Roy isn't the Ben Wallace type defender/rebounder, where he picks and chooses to come weakside periodically. The entire defensive scheme is set up for him to be on the backside of the play. Good rebounders do their work before the shot goes up. They get themselves into position, usually weakside, so they can go after the ball. Being strongside, and challenging a shot, and then rebounding is extremely difficult for players to do, not to mention players as slow footed as Roy.

    And that's why I brought up team rebounding stats. Which is more important, Roy to stay in position and get more individual rebounds, even though his team makes up for his individual shortcomings, or do you want Roy to stay in constant helpside defense and challenge shots at the rim? You get to pick one or the other. Asking Roy to do both is like asking Mugsy Bogues to grow.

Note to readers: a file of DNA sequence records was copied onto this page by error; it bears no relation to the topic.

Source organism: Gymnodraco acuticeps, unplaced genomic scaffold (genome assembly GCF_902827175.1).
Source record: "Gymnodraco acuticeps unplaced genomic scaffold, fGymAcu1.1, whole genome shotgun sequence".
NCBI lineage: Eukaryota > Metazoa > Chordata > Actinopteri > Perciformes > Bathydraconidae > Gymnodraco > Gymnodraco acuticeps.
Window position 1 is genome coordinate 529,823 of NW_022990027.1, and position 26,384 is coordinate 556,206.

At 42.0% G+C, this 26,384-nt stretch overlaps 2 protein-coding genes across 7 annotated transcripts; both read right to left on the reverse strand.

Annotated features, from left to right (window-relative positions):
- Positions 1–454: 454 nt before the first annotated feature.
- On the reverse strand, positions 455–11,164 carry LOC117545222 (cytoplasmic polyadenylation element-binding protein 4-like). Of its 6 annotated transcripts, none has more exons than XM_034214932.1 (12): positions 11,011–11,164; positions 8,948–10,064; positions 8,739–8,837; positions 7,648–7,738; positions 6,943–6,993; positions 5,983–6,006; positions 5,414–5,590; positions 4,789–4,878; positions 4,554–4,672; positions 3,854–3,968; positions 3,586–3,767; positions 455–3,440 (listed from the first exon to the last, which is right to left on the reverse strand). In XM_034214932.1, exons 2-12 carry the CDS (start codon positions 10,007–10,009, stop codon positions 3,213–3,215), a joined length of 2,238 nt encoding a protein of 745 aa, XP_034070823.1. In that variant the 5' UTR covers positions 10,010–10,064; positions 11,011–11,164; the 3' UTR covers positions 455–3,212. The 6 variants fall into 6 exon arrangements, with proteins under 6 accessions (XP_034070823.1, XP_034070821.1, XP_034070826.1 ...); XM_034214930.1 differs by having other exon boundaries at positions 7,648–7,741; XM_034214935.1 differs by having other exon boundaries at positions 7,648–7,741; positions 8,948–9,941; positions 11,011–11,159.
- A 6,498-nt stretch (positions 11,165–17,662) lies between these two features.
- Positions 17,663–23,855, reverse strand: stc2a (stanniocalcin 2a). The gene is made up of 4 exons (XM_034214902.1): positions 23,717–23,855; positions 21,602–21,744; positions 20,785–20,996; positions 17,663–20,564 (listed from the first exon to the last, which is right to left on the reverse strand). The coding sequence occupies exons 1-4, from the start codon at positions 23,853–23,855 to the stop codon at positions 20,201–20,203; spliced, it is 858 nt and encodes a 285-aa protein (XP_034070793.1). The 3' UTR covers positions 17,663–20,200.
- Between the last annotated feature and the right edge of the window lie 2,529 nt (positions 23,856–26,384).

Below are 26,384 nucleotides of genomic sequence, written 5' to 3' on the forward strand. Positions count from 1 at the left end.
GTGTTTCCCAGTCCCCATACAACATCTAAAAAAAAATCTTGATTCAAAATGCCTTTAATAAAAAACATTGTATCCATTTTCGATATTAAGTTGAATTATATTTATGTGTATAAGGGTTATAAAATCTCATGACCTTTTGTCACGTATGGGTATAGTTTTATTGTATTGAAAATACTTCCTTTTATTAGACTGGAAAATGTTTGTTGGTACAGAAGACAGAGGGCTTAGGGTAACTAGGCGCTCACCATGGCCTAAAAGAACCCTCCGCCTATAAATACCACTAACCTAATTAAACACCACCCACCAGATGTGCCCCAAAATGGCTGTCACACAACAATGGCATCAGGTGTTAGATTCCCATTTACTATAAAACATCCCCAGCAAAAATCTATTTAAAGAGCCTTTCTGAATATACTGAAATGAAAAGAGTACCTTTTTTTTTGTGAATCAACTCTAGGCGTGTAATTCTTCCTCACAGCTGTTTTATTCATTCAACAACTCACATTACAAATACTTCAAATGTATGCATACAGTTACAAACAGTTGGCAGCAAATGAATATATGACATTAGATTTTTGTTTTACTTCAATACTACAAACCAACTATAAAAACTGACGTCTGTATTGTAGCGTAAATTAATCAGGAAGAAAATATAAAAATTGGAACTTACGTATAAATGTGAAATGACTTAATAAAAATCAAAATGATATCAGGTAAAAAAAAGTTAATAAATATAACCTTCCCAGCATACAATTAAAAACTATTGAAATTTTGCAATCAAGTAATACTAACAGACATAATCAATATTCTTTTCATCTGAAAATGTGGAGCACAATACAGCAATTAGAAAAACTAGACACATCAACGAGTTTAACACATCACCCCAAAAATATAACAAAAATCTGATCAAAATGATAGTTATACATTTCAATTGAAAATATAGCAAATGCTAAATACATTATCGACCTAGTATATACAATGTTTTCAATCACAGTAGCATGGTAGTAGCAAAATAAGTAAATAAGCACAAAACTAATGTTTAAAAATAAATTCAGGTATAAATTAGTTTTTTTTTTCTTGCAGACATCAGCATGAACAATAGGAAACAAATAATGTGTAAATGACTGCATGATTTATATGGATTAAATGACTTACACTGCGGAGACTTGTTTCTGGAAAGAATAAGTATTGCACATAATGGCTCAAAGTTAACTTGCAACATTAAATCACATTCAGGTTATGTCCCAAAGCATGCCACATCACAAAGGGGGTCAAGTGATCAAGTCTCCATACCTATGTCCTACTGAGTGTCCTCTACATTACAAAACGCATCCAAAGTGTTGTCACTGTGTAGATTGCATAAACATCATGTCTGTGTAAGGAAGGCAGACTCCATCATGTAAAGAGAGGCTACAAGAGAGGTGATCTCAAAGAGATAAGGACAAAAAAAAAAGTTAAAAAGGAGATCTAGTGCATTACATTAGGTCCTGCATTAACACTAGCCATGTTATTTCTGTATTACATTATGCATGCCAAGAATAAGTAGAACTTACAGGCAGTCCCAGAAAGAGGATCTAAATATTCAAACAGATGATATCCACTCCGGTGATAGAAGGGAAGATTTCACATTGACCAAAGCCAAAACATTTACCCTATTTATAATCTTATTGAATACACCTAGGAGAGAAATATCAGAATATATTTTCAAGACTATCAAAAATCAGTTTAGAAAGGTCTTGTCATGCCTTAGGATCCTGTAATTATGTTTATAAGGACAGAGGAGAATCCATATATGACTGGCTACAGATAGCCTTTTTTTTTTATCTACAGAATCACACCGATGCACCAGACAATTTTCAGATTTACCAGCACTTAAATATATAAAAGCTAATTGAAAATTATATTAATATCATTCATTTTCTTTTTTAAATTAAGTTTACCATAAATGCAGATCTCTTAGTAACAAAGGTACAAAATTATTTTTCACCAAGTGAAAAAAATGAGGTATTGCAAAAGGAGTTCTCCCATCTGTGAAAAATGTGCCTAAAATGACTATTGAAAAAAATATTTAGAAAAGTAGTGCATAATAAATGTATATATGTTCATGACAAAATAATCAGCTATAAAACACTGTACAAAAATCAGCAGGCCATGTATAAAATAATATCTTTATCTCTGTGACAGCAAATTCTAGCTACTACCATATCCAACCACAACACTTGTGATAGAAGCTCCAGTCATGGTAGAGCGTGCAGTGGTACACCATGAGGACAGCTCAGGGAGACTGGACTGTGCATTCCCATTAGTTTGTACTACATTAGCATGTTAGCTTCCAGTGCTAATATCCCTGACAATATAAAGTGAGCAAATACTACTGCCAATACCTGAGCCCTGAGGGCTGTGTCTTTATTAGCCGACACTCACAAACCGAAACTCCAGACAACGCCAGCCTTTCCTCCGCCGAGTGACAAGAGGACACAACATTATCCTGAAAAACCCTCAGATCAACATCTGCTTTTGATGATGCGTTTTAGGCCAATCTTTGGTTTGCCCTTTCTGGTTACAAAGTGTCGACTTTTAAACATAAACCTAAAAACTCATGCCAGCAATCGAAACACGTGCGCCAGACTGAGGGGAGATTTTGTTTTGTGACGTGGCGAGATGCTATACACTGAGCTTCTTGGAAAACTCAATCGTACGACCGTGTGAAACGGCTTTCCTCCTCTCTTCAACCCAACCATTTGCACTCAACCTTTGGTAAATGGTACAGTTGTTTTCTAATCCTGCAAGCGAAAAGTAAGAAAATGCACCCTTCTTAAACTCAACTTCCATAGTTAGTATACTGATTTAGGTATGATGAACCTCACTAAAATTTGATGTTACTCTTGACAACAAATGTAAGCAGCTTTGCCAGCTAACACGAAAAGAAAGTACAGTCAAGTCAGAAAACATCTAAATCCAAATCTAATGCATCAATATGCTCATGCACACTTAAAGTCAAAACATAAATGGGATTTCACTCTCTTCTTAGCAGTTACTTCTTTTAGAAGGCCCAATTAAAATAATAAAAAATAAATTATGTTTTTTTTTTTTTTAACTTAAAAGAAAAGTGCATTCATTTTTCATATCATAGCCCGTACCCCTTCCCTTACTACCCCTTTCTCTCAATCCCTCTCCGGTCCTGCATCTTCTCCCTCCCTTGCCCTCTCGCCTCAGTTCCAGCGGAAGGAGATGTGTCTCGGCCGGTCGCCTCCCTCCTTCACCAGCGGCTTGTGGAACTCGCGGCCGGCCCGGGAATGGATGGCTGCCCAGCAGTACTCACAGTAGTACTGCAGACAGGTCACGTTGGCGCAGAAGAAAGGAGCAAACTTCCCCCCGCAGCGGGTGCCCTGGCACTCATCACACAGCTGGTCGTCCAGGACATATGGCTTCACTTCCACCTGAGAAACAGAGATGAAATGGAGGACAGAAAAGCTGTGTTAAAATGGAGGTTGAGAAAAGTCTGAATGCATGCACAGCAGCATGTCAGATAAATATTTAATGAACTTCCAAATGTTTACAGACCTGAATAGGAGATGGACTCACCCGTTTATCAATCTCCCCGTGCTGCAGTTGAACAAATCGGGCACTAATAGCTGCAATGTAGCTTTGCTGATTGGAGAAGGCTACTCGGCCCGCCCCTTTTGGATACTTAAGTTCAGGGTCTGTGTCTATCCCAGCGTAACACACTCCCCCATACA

Is Roy a bad individual rebounder? Sure, although I don't think "bad" is quite the right term. But that's the small picture. Team sports are about the big picture. Players have roles, and Roy's role is to protect the rim, and battle for offensive rebounds. His teammates roles are to crash down on defensive possessions and help rebound. Both Roy and his teammates do their jobs, and do them effectively. In the end, that's all that matters. It's about the team, not Roy's individual numbers.

    If/When, which I totally acknowledge might be this season with both Lance and PG not in the lineup, the Pacers start struggling to rebound, Roy will need to stay home more.